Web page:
IMDb > Big Time Operators (1957)
The Smallest Show on Earth
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Big Time Operators (1957) More at IMDbPro »The Smallest Show on Earth (original title)

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Overview

User Rating:
7.0/10   1,025 votes »
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Director:
Writers:
William Rose (screenplay)
John Eldridge (screenplay)
Contact:
View company contact information for Big Time Operators on IMDbPro.
Release Date:
16 March 1962 (Finland) See more »
Genre:
Plot:
A young couple inherits a debt-ridden old movie theater, appropriately nicknamed "The Flea Pit," and the three eccentric senior citizens who work there. Full summary » | Add synopsis »
Awards:
Nominated for BAFTA Film Award. See more »
User Reviews:
A very funny movie See more (31 total) »

Cast

  (in credits order) (verified as complete)

Virginia McKenna ... Jean Spenser

Bill Travers ... Matt Spenser
Margaret Rutherford ... Mrs. Fazackalee

Peter Sellers ... Percy Quill

Bernard Miles ... Old Tom
Francis De Wolff ... Albert Hardcastle

Leslie Phillips ... Robin Carter
June Cunningham ... Marlene Hogg
Sidney James ... Mr. Hogg
George Cross ... Commissionaire
George Cormack ... Bell
Stringer Davis ... Emmett
Michael Corcoran ... Taxi Driver
rest of cast listed alphabetically:
John Bush ... Cast Member (uncredited)
Marian Collins ... Ice-Cream Girl (uncredited)
Liz Fraser ... Girl in Cinema (uncredited)

Frazer Hines ... Cast Member (uncredited)
Billy Lawrence ... Cast Member (uncredited)
John Pike ... Cast Member (uncredited)
Lynne Roberts ... Cast Member (uncredited)
Michael Scoble ... Cast Member (uncredited)
Leslie Slysz ... Cast Member (uncredited)
The Blake Twins ... Cast Members (uncredited)
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Directed by
Basil Dearden 
 
Writing credits
William Rose (screenplay & original story)

John Eldridge (screenplay)

Produced by
Leslie Gilliat .... associate producer
Michael Relph .... producer
Sidney Gilliat .... executive producer (uncredited)
Frank Launder .... executive producer (uncredited)
 
Original Music by
William Alwyn 
 
Cinematography by
Douglas Slocombe 
 
Film Editing by
Oswald Hafenrichter 
 
Art Direction by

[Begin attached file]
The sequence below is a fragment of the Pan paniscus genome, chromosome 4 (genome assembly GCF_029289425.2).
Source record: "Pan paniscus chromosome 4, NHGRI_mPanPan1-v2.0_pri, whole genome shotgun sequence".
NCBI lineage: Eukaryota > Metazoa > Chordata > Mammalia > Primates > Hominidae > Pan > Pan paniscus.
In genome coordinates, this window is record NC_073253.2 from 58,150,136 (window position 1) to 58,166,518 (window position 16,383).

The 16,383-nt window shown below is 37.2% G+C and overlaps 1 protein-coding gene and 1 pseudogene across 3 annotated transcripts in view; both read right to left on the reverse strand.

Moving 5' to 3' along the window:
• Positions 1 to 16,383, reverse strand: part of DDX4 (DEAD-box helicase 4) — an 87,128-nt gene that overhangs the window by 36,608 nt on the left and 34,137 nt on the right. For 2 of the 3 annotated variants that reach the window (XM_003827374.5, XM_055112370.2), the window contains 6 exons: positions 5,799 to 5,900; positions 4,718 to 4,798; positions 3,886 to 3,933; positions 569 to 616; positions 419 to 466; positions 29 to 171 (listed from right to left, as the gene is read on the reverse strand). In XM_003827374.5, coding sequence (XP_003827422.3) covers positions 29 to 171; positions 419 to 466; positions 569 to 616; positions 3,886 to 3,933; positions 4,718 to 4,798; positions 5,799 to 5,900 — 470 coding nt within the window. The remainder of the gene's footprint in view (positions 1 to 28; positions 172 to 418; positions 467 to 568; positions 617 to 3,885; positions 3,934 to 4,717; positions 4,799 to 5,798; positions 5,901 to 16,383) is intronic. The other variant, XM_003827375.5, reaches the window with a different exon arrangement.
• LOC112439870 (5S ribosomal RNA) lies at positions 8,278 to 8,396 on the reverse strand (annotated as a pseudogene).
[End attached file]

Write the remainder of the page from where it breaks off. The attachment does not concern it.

Allan Harris 
 
Costume Design by
Anthony Mendleson 
 
Makeup Department
Hilda Fox .... hair stylist
Harry Frampton .... makeup artist
 
Production Management
John Pellatt .... production manager
 
Second Unit Director or Assistant Director
Eddie Pike .... assistant director
John Meadows .... second assistant director (uncredited)
Claude Watson .... third assistant director (uncredited)
 
Art Department
John Earl .... draughtsman (uncredited)
Roy Walker .... draughtsman (uncredited)
 
Sound Department
Buster Ambler .... sound recordist
Arthur Cox .... dubbing editor
John Cox .... sound supervisor
Bob Jones .... sound recordist
John Aldred .... dubbing crew (uncredited)
Jimmy Dooley .... sound camera operator (uncredited)
Ken Ritchie .... boom operator (uncredited)
 
Special Effects by
Bob Cuff .... special effects (as R. Cuff)
Wally Veevers .... special effects
 
Visual Effects by
Bob Cuff .... matte painter (uncredited)
George Samuels .... special processes (uncredited)
 
Camera and Electrical Department
Jeff Seaholme .... camera operator
Paddy Aherne .... focus puller (uncredited)
Ron Drinkwater .... focus puller (uncredited)
Norman Hargood .... still photographer (uncredited)
 
Editorial Department
Guy Ambler .... second assistant editor (uncredited)
Alan Corder .... second assistant editor (uncredited)
Eileen Daines .... second assistant editor (uncredited)
Alban Streeter .... assistant editor (uncredited)
 
Music Department
Muir Mathieson .... conductor
 
Other crew
Jane Buck .... continuity
Sidney Gilliat .... presenter
Frank Launder .... presenter
 
Crew verified as complete


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Additional Details

Also Known As: